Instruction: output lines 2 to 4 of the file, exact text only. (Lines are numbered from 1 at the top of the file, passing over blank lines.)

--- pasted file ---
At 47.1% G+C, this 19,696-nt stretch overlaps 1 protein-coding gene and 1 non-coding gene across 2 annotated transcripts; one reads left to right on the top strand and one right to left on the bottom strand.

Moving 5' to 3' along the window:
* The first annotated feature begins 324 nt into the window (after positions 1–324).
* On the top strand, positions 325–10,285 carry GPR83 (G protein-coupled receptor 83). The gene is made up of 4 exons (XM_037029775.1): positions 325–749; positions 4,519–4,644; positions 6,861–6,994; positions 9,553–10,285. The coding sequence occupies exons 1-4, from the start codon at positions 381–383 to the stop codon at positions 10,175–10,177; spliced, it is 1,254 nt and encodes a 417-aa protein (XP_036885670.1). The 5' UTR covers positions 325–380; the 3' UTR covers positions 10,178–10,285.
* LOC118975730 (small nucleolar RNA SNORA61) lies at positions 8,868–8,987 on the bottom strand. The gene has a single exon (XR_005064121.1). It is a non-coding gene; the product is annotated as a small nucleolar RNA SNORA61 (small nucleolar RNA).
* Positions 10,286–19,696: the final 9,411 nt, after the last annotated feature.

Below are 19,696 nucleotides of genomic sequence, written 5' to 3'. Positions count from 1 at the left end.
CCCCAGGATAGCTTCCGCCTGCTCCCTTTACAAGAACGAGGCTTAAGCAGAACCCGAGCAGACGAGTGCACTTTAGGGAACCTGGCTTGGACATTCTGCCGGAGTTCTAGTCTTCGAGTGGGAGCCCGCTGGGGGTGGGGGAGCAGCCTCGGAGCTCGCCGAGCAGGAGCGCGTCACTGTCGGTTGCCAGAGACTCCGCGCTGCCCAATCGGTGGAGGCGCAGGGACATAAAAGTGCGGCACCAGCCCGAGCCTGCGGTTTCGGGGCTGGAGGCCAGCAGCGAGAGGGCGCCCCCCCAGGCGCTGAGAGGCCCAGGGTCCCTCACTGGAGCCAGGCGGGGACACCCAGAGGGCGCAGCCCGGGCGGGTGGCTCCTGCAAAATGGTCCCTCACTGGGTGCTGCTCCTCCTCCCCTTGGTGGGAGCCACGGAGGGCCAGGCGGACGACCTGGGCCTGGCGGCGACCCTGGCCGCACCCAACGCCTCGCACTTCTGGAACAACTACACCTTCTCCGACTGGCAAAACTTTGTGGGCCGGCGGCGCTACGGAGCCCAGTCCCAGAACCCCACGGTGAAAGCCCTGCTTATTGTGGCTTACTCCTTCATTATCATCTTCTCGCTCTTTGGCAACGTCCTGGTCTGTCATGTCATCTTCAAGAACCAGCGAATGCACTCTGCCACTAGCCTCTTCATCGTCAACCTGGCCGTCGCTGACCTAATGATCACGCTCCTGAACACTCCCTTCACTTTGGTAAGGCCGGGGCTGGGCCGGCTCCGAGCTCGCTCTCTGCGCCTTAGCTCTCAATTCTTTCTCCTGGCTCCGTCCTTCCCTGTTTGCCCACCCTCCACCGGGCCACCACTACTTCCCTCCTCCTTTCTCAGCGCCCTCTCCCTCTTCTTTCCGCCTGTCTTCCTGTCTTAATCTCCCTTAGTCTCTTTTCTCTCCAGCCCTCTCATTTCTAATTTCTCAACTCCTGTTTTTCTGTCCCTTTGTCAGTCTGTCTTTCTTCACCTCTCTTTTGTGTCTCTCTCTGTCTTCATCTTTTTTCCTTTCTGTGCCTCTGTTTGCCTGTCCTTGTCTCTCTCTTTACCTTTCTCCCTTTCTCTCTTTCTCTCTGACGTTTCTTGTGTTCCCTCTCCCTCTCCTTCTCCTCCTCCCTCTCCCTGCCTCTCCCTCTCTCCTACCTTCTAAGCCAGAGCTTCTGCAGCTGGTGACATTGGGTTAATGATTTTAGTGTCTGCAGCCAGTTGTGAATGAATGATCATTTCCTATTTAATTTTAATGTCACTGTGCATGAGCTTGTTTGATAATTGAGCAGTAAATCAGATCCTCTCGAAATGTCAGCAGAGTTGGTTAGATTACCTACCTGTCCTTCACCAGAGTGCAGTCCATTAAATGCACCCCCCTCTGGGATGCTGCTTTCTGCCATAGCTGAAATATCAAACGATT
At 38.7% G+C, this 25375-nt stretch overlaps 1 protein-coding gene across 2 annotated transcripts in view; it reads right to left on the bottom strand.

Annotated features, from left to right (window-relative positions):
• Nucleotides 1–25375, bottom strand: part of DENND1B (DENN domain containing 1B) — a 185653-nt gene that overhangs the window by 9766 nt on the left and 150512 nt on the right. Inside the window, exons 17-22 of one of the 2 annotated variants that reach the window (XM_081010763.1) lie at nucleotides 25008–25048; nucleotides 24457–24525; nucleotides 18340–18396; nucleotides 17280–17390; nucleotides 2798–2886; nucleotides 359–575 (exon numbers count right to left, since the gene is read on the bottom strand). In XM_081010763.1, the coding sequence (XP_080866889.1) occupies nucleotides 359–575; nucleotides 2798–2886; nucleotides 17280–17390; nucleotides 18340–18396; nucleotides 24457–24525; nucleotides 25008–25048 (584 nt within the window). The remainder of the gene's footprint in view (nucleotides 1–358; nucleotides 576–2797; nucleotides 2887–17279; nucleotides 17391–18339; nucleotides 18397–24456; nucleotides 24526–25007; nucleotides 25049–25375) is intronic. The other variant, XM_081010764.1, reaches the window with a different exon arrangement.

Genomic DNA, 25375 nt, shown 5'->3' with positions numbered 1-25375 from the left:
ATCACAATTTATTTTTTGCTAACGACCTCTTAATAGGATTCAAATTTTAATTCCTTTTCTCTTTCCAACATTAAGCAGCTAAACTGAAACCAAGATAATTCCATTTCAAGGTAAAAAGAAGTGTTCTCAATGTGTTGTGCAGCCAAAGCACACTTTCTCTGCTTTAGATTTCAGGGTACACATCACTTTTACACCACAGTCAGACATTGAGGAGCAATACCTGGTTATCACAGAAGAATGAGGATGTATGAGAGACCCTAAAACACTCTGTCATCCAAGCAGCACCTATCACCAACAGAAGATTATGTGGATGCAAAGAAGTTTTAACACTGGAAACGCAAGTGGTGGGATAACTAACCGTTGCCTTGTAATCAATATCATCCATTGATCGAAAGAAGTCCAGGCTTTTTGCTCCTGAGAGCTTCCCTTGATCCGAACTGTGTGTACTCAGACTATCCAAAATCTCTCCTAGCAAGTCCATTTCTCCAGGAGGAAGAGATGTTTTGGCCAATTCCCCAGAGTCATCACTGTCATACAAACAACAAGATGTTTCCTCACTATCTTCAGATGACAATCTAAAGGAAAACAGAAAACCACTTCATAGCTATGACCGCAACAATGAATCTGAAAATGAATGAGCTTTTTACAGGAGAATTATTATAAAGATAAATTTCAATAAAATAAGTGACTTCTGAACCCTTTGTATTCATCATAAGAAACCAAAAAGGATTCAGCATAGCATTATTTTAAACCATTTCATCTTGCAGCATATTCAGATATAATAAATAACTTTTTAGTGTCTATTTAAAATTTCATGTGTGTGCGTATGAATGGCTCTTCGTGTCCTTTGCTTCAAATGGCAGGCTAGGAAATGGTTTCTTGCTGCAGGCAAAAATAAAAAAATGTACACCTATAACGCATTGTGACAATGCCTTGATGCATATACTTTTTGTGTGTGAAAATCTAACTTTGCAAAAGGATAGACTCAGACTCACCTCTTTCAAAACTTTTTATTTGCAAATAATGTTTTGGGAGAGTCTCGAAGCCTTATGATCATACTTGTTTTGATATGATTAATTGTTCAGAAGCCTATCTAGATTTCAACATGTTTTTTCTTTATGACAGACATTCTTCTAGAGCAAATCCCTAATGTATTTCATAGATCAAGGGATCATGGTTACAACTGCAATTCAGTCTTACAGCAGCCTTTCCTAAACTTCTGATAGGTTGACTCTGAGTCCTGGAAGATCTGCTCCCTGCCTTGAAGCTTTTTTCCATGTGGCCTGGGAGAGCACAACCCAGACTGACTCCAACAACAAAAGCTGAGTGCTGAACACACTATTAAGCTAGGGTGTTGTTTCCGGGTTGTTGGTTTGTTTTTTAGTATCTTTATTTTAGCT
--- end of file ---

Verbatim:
Moving 5' to 3' along the window:
* The first annotated feature begins 324 nt into the window (after positions 1–324).
* On the top strand, positions 325–10,285 carry GPR83 (G protein-coupled receptor 83). The gene is made up of 4 exons (XM_037029775.1): positions 325–749; positions 4,519–4,644; positions 6,861–6,994; positions 9,553–10,285. The coding sequence occupies exons 1-4, from the start codon at positions 381–383 to the stop codon at positions 10,175–10,177; spliced, it is 1,254 nt and encodes a 417-aa protein (XP_036885670.1). The 5' UTR covers positions 325–380; the 3' UTR covers positions 10,178–10,285.